The best role for a female Shakespearean actor is Hermione in The Winter’s Tale.  Hermione, though absent for much of the play, dominates it with her nobility and grace.  Unlike Rosalind or Portia or others of Shakespeare’s strong women, Hermione never puts on a man’s clothes to show her power.  She is already empowered.  She states it herself when she is brought to trial for adultery, of which she is innocent. Since what I am to say must be but… Read more

This is a serious post. I personally hate book signings.  I did my first one twenty-six years ago.  I know when it was, because my twenty-six-year-old daughter was in a baby carrier.  I was still carrying the “I just had a baby” belly and trying to look glamorous.  There was another book signer next to me.  She was actually glamorous, and she had a prop which was not a baby.  She had a beauty queen.  A real one.  Crown on… Read more

This is a guest post by Kendell Coburn, a young man who was called to be a missionary in the Democratic Republic of Congo, and served in Cameroon. He was in the MTC branch which my husband and I helped with. When I was filming in the Congo last August, I met a young Cameroonian man, Jean-Claude Olama, who had just finished his mission and was headed back to Cameroon the next day. I mentioned Kendell Coburn’s name, and Elder… Read more

Do you have any idea how difficult it is to cast a play at Brigham Young University with a predominantly black cast? Of 30,000 students, there are 300 blacks, African and African American. Five years ago when we were mounting the play I Am Jane, I nabbed Charlie Beacham, a friend of mine, African American, who had been an important influence on my son when we we were doing a semester abroad in England. He said he couldn’t act, and… Read more

I did a guest post for Jana Reiss. Read more

The final scene in the Kickstarter video for Heart of Africa shows two young men, one white and one black, embracing tearfully. The audience surely senses their closeness, but won’t know their history. Jared Wigginton, the Anglo in that scene, was in the Missionary Training Center branch where my husband and I served. He was one of the missionaries headed to the Democratic Republic of Congo. When he let us know that we could email him, he became the first… Read more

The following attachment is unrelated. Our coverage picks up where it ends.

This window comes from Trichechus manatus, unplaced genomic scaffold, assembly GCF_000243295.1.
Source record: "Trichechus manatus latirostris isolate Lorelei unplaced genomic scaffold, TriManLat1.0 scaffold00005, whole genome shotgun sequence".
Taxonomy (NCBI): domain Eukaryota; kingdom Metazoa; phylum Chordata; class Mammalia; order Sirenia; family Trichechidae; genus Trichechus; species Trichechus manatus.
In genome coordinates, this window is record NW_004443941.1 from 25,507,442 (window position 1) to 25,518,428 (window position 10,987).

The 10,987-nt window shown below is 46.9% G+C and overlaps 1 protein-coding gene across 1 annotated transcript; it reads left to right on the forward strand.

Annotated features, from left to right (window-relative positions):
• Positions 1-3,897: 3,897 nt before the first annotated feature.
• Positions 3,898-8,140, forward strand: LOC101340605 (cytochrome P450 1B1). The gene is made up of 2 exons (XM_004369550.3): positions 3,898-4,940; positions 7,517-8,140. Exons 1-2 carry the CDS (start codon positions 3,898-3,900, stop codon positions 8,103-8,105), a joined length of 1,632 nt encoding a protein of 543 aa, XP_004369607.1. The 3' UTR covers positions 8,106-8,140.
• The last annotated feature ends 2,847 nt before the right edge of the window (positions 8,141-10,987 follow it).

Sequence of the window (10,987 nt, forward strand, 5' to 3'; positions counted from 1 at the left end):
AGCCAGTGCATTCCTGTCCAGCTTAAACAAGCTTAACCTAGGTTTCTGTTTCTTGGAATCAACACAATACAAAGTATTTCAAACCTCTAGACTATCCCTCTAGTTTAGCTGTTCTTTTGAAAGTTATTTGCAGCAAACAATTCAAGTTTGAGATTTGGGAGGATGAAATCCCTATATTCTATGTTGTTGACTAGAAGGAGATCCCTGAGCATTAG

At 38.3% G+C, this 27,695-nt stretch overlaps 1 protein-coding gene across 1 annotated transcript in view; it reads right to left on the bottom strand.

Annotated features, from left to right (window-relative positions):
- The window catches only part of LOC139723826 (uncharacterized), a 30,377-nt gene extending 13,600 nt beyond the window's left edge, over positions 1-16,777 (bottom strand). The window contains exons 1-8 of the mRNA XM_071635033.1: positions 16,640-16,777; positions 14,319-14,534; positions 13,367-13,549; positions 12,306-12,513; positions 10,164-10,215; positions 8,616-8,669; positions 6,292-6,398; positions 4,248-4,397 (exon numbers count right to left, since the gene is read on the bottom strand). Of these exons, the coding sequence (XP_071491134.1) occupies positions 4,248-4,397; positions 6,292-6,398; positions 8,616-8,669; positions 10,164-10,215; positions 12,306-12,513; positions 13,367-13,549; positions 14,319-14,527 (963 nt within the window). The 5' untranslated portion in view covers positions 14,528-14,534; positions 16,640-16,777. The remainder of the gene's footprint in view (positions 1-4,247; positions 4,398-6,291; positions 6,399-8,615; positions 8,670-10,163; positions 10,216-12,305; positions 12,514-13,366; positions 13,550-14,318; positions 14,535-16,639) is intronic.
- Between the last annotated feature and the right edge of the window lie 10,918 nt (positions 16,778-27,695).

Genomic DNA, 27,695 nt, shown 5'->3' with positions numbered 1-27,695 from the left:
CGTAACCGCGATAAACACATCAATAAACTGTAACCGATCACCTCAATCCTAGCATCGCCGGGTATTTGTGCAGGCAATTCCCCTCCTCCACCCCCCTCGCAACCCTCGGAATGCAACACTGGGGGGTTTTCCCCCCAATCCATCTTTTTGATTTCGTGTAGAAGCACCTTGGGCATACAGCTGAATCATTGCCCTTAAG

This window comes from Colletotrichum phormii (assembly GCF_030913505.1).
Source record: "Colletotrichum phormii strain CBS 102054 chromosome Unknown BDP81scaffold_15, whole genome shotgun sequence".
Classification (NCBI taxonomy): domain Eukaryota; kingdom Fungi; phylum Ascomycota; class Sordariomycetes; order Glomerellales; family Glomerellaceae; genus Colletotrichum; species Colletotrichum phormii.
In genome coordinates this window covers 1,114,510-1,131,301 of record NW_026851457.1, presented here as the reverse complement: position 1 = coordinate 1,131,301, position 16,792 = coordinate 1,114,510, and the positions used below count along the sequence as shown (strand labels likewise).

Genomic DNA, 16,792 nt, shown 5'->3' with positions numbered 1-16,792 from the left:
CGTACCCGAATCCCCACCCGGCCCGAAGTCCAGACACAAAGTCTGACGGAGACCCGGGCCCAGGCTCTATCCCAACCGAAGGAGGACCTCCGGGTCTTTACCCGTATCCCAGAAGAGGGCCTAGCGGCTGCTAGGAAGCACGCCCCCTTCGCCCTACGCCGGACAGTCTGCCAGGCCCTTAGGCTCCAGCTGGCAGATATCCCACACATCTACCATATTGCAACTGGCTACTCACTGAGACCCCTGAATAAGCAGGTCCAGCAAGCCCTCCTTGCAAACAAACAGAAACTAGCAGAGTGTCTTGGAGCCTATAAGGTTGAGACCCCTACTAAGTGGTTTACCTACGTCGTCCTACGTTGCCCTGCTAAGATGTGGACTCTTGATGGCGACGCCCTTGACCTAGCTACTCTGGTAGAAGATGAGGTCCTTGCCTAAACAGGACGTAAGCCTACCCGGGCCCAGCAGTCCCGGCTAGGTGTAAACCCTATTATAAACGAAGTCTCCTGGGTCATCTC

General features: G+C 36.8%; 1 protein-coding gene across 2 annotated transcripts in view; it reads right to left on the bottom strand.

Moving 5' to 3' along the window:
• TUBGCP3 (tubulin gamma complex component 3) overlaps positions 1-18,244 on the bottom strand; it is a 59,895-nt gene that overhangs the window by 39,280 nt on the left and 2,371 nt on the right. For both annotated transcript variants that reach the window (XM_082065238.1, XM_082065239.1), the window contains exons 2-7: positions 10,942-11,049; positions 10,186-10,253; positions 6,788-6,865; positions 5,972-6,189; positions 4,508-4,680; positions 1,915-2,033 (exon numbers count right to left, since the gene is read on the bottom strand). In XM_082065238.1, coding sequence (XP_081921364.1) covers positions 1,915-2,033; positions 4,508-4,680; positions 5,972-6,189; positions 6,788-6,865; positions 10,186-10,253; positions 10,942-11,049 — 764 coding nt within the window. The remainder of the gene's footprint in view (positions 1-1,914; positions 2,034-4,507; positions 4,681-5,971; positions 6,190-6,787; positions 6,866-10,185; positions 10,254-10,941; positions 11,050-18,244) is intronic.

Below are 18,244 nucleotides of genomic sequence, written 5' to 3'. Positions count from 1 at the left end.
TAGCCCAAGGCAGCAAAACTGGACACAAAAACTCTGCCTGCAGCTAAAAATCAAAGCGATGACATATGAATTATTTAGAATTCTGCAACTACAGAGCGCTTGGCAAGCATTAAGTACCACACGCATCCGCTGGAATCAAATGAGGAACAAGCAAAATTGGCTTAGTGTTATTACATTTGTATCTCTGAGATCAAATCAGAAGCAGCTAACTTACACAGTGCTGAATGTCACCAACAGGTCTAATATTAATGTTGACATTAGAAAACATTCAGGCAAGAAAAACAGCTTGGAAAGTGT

Robert Wallace Blair was raised with one sister (Carolyn) and many animals—including this horse, Jupiter, and a dog, Trixy, who would follow the boy on his horse to uncharted territory in Santa Barbara, California. He had a gift for language and a hunger for faith, and united both in his LDS mission to Finland from 1951-1954. Upon his return, he attended the largest marriage academy on earth: Brigham Young University. Julia Gay Groberg was a musician, an actress, and often… Read more

The answer to the title’s question is NOT QUITE FOURTEEN. Juliet was two weeks shy of her fourteenth birthday. However, because of Shakespeare’s play, people assume that most women were in their mid-teens when they married during the renaissance. My husband has shown, after decades of research, using mostly primary documents, that the typical age of marriage for women in the renaissance was twenty-five or twenty-six. Men of the time were around age twenty-seven at marriage. Likewise, many assume that… Read more

I was doing garden work when two of my children ran up to me, panting. “Somebody got hit by a car!” my daughter managed. I inhaled sharply. My immediate reaction was to be sure my own children were safe. At these unthinkable moments, our deepest fear is that it was OUR child who was hurt. (more…) Read more

“Do you actually believe in GOD? Do you PRAY to him? Do you think he lives in the clouds?” These were the chants of my parents’ students in Shandong, China upon learning that Mom and Dad were Christians. The questions mocked–as though the askers had been collectively coached in how to deride religion. But outside the classroom, the questions and the tones changed. The year was 1980, just a decade after the Cultural Revolution. Mom and Dad, accompanied by my… Read more

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